As the pandemic eases and recovery becomes top of mind, inflated expenses are still posing a challenge for operators. Heightened agency usage and rates due to staff shortages and outbreak related absenteeism placed pressure on margins through 2020-2021. While the duress the pandemic had on operators’ agency usage has eased, staff shortages still post significant challenges. Making workforce optimization more critical than ever for leaders in senior care.
Workforce optimization is the strategies and practices you use that improve the efficiency of your organization, streamlining processes across all processes and employees. In a sense, it’s ‘work smarter, not harder’ - doing more with the resources you have and eliminating unnecessary bottlenecks on your productivity, rather than hiring additional staff or spending more money.
Although traditional methods of scheduling, staffing, and running a healthcare organization worked in the past, employees were already getting burned out from too many hours and not enough staff. According to Health Minister Jean-Yves Duclos, “most Canadians would agree that even before COVID-19, our capacity was often stretched too thin.”
And hospitals, clinics, and urgent care centers aren’t the only ones struggling - in the period prior to the pandemic, childcare centers, nursing homes, and other healthcare providers were already seeing long hours and worker burnout. When the pandemic hit, the industry saw a crisis of staffing unlike anything it had ever seen before.
While it might not have been possible to prepare for the challenges of a global pandemic in advance, optimizing your workforce is still a good use of your time. Research suggests workforce optimization helps business operations run smoother and organizations scale much easier when demand rises.
Much of this is due to technology, data, and analytics. When you have the right information about how your business works - the number of patients you have overall, the shifts that are hardest to fill, the number of hours each one of your employees works per week - you can use this information to structure your business decisions. Call outs can be automated to quickly offer shifts to employees that want them, bonuses can be offered to cover hard-to-fill shifts, and overtime can be tracked to prevent burnout - and all of this adds up to incredible benefits to your bottom line.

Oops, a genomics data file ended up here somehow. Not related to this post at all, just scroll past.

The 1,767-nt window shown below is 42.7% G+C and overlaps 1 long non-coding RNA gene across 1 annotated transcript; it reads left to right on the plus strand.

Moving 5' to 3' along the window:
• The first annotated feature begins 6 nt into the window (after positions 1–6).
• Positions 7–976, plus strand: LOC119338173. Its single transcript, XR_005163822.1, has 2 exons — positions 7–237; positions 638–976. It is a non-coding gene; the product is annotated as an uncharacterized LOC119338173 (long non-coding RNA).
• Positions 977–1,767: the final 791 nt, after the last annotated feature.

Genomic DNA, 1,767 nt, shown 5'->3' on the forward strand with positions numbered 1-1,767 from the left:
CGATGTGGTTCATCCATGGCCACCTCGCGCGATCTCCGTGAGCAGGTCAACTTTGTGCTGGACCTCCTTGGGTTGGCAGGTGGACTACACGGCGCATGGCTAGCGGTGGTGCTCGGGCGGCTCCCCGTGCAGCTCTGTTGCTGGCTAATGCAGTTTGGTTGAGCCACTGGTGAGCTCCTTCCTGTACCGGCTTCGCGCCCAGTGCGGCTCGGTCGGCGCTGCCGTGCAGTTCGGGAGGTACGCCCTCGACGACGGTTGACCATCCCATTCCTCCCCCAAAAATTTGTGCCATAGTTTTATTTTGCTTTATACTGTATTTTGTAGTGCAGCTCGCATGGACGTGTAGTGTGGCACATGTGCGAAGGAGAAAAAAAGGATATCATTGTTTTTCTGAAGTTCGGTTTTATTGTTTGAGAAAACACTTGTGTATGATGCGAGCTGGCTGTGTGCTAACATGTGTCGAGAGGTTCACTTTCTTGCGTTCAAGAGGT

Using the right technology can eliminate manual processes, administrative bottlenecks, and help you save money. While other industries have adapted to technology tools at a faster pace, healthcare is one area of business that has tended to fall behind - often because administrators are too busy to keep up with the operational workload, and because physicians, nurses, and other care workers are kept so busy with patients.
But while keeping up with new technology might not be on the top of your priority list, it can do a lot for your bottom line.
Optimizing your workforce so you make the best use of the staff you have is one way to solve the problem. Technology systems can both provide you with the data you need (such as which shifts are hardest to fill, how much utilization each staff member is getting, and when you’re paying out the most overtime) and help you to make the most of it (such as by automating call outs to go to less utilized employees first, offering incentives for shifts you would typically fill by agencies, or spreading out hours more equitably), so that at the end of the day, you’re not spending any more than you need to to keep your organization running.